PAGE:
Longtime readers of this column may be shocked to read the next few paragraphs, but I may have gone to the dark side, so to speak, or at least taken the first few steps in that direction. I recently landed a new contract for my computer business and was more than a bit distressed to find the office full of iMac computers. Up to this point, I have been unable to find the “On-Off” switch on anything Mac, iPods included, but here I was staring at a row of iMac computers. Never being one to back down from a challenge, regardless of the foe, I looked the beasts squarely in the “i” and declared my supremacy over them.
The first task was hooking up a shared office printer so I opened my trusty laptop and began the long, slow process of finding the correct drivers on programs that would enable all users to print, scan, and do all other tasks related to printers. After downloading the required software and installing it on my laptop (an hour and a half), I was able to get the printer online with my laptop. Then I turned to the first iMac. Locating the printer section proved a bit of a challenge, but after a few misguided clicks I found that not only had the iMac found the HP Printer, it was asking if I wanted to install it. Believing there would need to be a return trip to the HP website for software, I put the beast to the test and, with a wicked grin, clicked “Yes, I would like to install the printer.” Without a second’s hesitation the printer was installed and printing a test sheet to prove it was operating properly. Including the time I spent trying to find the printer section; this entire operation took less than three minutes. The other iMac computers in the office followed suit and within a matter of minutes, all the office computers were happily communicating with the printer.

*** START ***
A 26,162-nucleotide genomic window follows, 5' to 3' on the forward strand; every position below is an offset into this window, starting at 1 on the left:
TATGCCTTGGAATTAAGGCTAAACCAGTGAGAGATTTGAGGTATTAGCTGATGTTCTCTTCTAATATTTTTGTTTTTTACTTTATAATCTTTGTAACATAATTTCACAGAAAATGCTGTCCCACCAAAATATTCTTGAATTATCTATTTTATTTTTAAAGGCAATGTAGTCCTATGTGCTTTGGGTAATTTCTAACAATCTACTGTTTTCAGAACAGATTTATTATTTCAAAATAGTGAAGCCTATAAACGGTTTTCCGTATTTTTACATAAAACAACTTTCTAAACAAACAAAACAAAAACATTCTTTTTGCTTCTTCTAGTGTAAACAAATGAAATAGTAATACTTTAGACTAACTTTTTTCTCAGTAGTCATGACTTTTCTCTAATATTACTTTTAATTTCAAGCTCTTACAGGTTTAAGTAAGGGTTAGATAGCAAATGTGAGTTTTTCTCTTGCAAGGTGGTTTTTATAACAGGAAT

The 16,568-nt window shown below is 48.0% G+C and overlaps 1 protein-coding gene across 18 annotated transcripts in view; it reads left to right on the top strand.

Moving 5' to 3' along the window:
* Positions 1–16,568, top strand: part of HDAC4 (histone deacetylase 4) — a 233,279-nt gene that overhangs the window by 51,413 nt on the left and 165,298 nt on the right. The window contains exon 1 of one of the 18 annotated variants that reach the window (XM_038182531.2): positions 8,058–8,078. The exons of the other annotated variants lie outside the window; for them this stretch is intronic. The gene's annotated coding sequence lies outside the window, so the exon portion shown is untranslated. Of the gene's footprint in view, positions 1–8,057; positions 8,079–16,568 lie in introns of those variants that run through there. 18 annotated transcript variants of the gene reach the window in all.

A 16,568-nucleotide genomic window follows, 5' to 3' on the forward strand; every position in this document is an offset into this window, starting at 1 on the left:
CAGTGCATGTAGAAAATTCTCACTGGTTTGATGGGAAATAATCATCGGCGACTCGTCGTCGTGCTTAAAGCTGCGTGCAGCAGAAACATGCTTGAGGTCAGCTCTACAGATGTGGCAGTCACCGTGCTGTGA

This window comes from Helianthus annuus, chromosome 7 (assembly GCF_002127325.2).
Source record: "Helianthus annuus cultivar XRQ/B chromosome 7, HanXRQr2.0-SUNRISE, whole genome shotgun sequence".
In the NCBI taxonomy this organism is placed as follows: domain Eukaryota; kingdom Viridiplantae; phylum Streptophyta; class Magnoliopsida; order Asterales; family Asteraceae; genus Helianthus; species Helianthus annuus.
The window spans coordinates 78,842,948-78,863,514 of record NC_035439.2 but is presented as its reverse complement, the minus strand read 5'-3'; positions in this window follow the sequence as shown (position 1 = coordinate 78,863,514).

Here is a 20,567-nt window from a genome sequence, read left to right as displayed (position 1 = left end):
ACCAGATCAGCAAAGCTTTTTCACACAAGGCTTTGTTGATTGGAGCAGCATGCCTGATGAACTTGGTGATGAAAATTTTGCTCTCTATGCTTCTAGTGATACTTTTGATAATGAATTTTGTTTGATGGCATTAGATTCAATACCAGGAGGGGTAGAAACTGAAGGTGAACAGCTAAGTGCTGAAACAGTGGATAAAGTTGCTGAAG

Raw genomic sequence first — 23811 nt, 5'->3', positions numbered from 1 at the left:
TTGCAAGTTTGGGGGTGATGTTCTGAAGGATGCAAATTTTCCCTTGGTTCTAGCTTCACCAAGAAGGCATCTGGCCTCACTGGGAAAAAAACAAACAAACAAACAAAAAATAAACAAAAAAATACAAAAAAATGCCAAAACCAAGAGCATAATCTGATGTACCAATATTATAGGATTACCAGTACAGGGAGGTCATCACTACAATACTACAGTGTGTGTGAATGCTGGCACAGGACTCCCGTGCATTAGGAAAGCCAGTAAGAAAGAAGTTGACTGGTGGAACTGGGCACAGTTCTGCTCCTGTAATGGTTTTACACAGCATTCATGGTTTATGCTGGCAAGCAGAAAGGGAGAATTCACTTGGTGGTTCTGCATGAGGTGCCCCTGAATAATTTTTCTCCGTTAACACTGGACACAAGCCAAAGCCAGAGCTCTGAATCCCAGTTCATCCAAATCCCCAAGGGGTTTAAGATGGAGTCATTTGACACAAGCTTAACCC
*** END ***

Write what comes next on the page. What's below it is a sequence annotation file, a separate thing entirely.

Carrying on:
As amazed as I was by the printer incident, more proof was needed so I started installing other devices; keyboards, mice, cameras, back-up hard drives, etc. and much to my surprise, they all installed without incident. There were, however, a few small stumbling blocks like bad batteries and difficulty locating the “On-Off” switch for the wireless keyboard, but after a brief time all the iMac computers were talking to all the devices and each other. This is truly unheard of in the PC world.
With all of the convenience and ease of installation, there is definitely an adjustment period when going from PC to Mac, to be sure. A PC user will not be able to sit down and immediately begin using the iMac without the growing pains of learning that “Finder” and “Applications” are incredibly useful tools, but rest assured there is a light at the end of the tunnel and you will be able to use Apple computers. A longtime friend and Apple enthusiast informed me that, “Mac computers are designed so that everything is one click away.” After a few weeks I agree.
I am still not abandoning my PC, nor have I gone out and bought the latest iPad, iPhone or “i” anything, but given the size, weight and performance of Apple computers, I may be more inclined to give them a look the next time I am in the market for a computer.
There is one thing that bugs me a bit about Mac computers; in all the production and planning meetings, did the subject of “Clock” ever come up? I find a great deal of security in looking at my PC desktop and being able to see the date and time in the lower right-hand corner. Perhaps there is a clock, but I have not found it yet. The search continues.
• Mike Smothers is president of Smothers Computer Services in Ahwatukee Foothills. Send questions to firstname.lastname@example.org or call (480) 753-7667.